About 19 days ago volume 2 of the Archiving Movements essay collections got published. I noticed Jonathan Clements covered them, though I also remember vol. 1 made the rounds on retro anime twitter at one point. Didn't see anyone post them here so I'll post 'em. There's not a lot of academic stuff on anime. There is a bit like Mechademia, Jonathan Clements' work, Matt Alt's work, etc. but yeah . . . Each article has a download link at the bottom. Also not sure if this is the right section, hey seem to mostly focus on anime but as one of the articles say they're open to and cover all visual media.
Archiving Movements: Short Essays on Materials of Anime and Visual Media, edited by Minori Ishida and Kim Joon Yang, is related to a patchwork of international initiatives – an anime archiving project at Niigata University, an exhibition in Singapore, and a brief mini-conference in Stockholm. It seems to have been produced as an argument towards how Niigata should proceed with its research, starting with what materials should be preserved, and how they could be studied.
For the sake of argument, the materials presented in the exhibition, and discussed in the conference, were from the Gainax classic Wings of Honneamise (a.k.a. Royal Space Force), made at the tail end of the cel-and-pencil days, but also with the last great gasp of Bubble-era boondoggle money. As chronicled elsewhere, not the least in the memoirs of Toshio Okada, Wings of Honneamise had a gloriously busy, high-quality production history, fought over by its passionate creators, its grim money-man, and distributors and exhibitors determined to turn it into something that it wasn’t. Even the alternate names denote the behind-the-scenes battle over whether interfering producers, determined to call it “The Something of Something”, would get their way, along with an airline sponsor adamant that “Wings” should be in the title.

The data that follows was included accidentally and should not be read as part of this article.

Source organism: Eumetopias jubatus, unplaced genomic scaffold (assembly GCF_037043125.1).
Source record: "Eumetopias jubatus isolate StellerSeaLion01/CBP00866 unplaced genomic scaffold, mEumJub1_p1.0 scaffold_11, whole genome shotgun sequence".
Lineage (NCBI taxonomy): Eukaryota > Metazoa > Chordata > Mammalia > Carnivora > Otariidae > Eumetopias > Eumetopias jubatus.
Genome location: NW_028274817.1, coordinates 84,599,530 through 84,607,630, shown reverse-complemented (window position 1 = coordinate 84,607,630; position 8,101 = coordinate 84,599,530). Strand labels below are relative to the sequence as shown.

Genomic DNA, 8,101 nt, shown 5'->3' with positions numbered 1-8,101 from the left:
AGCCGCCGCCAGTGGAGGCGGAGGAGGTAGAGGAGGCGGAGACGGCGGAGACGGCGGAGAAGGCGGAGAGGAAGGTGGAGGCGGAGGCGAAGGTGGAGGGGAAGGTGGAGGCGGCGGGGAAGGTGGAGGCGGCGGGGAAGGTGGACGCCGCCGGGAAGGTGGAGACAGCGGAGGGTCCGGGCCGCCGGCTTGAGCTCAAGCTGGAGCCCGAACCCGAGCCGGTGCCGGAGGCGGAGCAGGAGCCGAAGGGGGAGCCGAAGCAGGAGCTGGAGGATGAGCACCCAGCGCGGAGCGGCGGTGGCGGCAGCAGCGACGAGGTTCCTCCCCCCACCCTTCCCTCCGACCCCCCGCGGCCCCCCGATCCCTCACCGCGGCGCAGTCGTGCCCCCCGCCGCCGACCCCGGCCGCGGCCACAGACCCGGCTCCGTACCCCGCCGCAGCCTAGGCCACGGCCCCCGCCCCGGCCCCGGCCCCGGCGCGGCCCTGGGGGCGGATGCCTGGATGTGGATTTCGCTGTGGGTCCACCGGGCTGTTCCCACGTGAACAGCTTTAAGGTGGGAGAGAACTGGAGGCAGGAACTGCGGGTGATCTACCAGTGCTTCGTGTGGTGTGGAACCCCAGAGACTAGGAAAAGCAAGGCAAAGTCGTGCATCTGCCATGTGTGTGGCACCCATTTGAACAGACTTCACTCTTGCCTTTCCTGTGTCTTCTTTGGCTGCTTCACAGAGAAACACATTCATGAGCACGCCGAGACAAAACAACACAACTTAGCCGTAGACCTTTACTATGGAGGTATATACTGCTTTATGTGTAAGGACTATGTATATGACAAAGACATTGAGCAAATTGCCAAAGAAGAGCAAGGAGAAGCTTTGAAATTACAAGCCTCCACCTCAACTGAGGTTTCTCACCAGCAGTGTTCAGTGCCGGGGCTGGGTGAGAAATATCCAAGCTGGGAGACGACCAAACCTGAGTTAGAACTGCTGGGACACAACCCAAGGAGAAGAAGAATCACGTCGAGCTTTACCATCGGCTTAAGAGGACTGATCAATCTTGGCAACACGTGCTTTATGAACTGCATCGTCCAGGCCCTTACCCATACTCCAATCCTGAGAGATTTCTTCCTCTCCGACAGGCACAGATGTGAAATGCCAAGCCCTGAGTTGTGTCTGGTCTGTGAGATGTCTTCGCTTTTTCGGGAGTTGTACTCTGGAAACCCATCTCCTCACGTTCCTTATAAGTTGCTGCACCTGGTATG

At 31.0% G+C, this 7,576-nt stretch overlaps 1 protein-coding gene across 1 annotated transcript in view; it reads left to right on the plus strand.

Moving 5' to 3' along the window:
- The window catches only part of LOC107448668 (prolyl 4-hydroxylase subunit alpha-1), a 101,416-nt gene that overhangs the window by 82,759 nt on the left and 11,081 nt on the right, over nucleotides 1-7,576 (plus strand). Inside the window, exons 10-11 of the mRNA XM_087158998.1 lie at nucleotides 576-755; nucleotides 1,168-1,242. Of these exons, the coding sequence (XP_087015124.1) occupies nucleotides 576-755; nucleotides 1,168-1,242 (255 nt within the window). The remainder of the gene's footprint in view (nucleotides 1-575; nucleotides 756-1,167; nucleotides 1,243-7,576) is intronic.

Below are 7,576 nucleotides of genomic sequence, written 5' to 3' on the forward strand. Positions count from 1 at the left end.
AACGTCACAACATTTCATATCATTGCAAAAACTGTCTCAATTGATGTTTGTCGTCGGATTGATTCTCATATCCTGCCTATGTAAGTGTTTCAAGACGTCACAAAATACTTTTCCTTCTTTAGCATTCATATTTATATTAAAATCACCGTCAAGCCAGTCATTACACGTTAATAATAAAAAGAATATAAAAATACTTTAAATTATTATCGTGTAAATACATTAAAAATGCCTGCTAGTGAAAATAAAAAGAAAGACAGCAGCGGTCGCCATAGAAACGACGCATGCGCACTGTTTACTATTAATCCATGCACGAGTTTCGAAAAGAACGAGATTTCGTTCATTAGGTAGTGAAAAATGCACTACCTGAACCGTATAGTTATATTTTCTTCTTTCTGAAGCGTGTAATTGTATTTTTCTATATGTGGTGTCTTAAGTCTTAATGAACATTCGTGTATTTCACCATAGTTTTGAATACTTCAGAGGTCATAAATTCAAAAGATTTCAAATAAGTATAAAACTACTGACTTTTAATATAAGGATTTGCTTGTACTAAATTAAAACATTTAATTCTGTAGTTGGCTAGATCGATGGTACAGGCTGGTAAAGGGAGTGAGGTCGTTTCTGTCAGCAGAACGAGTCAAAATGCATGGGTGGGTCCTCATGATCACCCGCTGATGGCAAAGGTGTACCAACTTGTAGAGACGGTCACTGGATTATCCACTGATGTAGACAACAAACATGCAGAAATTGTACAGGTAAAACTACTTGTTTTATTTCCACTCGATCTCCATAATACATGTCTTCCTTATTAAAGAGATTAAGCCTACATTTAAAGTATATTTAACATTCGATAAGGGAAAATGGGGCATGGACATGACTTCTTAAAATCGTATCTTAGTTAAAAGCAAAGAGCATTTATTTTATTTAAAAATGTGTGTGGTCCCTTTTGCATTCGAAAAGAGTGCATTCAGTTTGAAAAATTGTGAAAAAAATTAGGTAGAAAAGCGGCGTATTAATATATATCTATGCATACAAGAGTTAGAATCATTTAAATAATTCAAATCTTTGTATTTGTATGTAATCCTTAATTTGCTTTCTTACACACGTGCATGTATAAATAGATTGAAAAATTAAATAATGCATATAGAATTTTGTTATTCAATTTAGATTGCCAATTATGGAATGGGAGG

Now available as a free PDF from the University of Niigata, the second volume of Minori Ishida and Kim Joon Yang’s Archiving Movements continues to assemble interesting articles about the world of Japanese animation – the editors are keen to stress that their journal is open to discussions of many forms of visual media, but are plainly enjoying the opportunity to dedicate much of their page-space, again, to anime, for as long as they can get away with it.
This issue features a long piece by journeyman TV director Hideo Watanabe, veteran of Fist of the North Star (pictured) and Voltron, about the centrality of storyboarding to animation. He interviews Wolf Boy Ken director Tomoharu Katsumata, who at first appears to contradict him, telling him that there is “no difference” between an animation director and a live-action director. One soon gets the sense that the two directors are talking at cross-purposes, partly because they have slightly different ideas about the point they are trying to make – Katsumata, perhaps punching up in a decades-old conflict with snooty detractors, is keen to stress that anime is just as valid as live-action film; Watanabe wants to assign it a special and unique status.